• The Easiest, Quickest Way Ever To Batch Resize Images on a Mac

    The Easiest, Quickest Way Ever To Batch Resize Images on a Mac

    This is the single biggest time-saving thing I've learnt in years.

    If you run your own business these days, especially any kind of creative business, chances are you'll have to do this at some point.

    What is it?

    Resizing pictures.

    To make low-res versions for online.

    Or to make a specific size for a specific printed thing.

    There are a million ways to do it.

    If you use a Mac, there's one way that saves SO much time, it's unreal.

    Using no new software.

    Literally resize 100s of photos in seconds.

    Jpegs, Tifs, PNGs, any normal image type.

     

    Here's a demonstration video.  The 5 steps explaining it are below.

     

     

    So, Three Things.

     

    1 - The Golden Rule.

    ALWAYS MAKE SURE YOU'VE DUPLICATED THE FILES FIRST.

    This tool overwrites the files you tell it to resize.  So you do. not. want. to. mess. up. your. original. master. images.

    Instead of changing the size and then saving as a new file, you need to make the new file first, and resize that one.

     

    2 - Don't Get Freaked Out By The Terminal Thing.

    This involves the tiniest, tiniest bit of code.

    An eenie, weenie bit of code.

    You won't break your computer, or The Matrix, or allow someone in Russia called Gustav to get into your bank account.

    This little command called sips basically reprocesses images, in various ways.

    The -Z bit, tells it to keep the aspect ratio the same.  In other words, the height to width ratio.

    The number you put in, that's where you say how big you want it to be.

    If you feel more comfortable, you can copy and paste the command in, eg copy this (and change the size):

    sips -Z 1000

    Step by step instructions below

     

    3 - Only Use This To Make Pictures Smaller.

    Now, you could make them larger, it works, but I don't recommend using this method if you want high quality.

    Making pictures bigger involves essentially guessing or making up information that doesn't exist.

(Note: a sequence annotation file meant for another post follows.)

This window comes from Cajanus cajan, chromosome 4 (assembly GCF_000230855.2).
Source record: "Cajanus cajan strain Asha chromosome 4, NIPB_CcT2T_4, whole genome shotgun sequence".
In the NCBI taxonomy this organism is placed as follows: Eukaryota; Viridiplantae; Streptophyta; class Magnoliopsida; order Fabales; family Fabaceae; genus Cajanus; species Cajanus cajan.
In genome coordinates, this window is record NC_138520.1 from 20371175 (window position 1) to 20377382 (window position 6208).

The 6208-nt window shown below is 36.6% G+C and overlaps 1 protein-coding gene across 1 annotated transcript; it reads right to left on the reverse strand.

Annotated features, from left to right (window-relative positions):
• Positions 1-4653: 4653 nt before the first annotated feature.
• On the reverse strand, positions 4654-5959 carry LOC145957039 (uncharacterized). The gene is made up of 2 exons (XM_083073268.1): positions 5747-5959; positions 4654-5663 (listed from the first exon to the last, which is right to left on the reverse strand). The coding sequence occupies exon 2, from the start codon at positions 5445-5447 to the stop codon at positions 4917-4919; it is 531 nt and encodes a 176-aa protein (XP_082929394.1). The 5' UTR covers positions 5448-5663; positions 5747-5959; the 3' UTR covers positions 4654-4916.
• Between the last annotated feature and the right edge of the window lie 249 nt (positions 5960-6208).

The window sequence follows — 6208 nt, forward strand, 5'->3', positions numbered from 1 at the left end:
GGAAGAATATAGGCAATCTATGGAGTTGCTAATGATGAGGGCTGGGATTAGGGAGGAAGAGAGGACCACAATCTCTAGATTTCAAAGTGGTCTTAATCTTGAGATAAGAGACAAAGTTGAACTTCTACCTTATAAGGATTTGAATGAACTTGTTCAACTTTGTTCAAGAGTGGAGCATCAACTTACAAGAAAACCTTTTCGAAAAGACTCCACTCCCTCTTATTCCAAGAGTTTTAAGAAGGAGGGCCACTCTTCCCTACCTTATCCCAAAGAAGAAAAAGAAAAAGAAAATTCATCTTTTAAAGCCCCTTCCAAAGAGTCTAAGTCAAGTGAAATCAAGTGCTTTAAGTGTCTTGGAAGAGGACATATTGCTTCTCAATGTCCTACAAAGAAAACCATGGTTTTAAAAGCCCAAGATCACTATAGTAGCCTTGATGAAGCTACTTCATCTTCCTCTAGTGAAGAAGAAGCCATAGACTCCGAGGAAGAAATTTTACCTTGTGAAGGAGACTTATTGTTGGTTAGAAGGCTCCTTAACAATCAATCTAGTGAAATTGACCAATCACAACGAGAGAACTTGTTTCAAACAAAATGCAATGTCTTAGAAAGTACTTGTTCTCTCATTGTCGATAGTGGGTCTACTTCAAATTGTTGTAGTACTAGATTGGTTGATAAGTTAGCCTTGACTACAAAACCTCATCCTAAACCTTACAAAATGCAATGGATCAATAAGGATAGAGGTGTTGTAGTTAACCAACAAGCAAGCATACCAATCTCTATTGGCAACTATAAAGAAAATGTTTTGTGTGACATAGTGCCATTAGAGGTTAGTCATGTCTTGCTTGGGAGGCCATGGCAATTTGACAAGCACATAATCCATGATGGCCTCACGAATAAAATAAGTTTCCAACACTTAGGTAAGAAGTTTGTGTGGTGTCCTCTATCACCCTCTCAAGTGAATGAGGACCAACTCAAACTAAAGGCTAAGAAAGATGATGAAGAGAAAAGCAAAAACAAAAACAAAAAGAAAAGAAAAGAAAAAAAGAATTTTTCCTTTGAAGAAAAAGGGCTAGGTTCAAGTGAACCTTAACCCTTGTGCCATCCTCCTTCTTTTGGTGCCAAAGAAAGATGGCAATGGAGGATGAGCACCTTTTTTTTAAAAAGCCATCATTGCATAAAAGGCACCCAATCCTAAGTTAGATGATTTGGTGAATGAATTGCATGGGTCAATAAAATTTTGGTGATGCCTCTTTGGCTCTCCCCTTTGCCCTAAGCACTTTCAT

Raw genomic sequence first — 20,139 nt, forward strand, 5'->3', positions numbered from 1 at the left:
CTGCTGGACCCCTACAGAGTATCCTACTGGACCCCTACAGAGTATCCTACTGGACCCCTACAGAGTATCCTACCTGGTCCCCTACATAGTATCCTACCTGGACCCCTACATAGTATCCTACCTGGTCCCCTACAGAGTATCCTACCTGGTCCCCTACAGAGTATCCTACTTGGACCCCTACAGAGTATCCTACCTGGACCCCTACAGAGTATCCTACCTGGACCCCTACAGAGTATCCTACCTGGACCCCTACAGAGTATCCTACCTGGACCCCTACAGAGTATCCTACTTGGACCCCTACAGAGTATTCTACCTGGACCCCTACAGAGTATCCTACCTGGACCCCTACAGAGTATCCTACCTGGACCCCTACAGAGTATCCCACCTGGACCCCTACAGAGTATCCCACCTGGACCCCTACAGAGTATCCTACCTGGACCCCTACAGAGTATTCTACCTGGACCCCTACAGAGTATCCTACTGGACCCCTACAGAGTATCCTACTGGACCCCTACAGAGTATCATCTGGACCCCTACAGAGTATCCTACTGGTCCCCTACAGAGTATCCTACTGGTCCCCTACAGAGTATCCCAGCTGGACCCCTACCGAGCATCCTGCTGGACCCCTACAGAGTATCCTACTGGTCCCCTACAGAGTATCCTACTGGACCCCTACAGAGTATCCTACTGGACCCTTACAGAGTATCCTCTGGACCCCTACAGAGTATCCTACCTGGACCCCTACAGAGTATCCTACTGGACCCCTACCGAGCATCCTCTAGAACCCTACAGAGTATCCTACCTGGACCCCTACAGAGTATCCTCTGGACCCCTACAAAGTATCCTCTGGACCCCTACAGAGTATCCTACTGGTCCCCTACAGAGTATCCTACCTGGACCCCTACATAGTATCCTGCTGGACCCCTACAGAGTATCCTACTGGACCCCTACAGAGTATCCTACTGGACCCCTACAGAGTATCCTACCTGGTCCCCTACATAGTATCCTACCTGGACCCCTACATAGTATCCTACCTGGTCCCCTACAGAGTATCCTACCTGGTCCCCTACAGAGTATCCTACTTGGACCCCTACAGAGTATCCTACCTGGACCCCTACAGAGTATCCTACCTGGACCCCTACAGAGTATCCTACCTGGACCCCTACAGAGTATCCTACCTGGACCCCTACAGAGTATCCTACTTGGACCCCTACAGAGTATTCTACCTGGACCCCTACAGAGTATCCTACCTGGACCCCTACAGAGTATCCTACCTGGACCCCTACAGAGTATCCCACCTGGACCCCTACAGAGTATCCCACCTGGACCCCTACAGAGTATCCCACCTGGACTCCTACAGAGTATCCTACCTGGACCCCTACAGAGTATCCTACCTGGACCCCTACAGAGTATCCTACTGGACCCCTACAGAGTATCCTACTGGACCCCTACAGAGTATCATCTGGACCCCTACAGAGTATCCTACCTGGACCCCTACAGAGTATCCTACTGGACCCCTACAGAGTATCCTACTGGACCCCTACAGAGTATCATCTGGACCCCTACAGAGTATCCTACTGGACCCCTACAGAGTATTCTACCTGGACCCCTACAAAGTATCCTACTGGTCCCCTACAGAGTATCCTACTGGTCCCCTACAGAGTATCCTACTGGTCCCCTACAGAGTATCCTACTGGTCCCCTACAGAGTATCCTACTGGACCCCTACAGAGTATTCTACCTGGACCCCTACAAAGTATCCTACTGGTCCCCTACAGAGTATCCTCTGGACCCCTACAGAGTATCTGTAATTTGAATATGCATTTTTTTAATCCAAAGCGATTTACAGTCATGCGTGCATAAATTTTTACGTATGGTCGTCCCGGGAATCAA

And there are probably better tools for doing that if you need to.

     

    Step By Step Instructions
    (That Wouldn't Fit Neatly On The Video)

     

    1 - Identify all the files you want to resize.

    Copy them into one single folder.  For example, 'low_res' or 'sips_500' so it's clear they're smaller files.

     

    2 - Open Terminal on your Mac.  It's in Applications > Utilities, but the easiest way to open it is search.

    The shortcut is cmd + spacebar.

    (spacebar)

    Start typing Terminal and it should appear.  Hit enter and it opens.

     

    3 - Now type the sips command, with the -Z bit

    (i.e. hyphen, capital Z.  Everything in Terminal is case sensitive, so if it doesn't work, check you've not typed SIPS or Sips or -z by mistake)

    And tell it what size you want the longest dimension to be, in pixels.

    Doesn't matter if it's height or width.  You don't have to specify.  It'll keep the images looking exactly as they do now, just smaller.

    So say the image is 1200x800 pixels (which is 3:2 ratio) and you specify 400, it'll resize to 400x266.

    Because you've told it to make the longest side 400 pixels, and you've told it to keep the same aspect ratio (with -Z).

    And because I picked an ugly number to use as an example that doesn't divide nicely.

    Remember to leave an extra, single, space after the number.

    If you want, copy and paste the code below, then change the size value:

     

    sips -Z 1000

     

    4 - Highlight all the image files and drag them into the terminal window.

    It should list them.  Again, make sure there's a single gap between the size value and the first file.

     

    5 - Click on the Terminal window to make sure it's active, and press Enter.

    It should go through them one by one and overwrite the files.

     

    Done.

     

    Any questions or things I may have missed, leave a comment below and I'll update anything that's not clear.

     

    Mike

     

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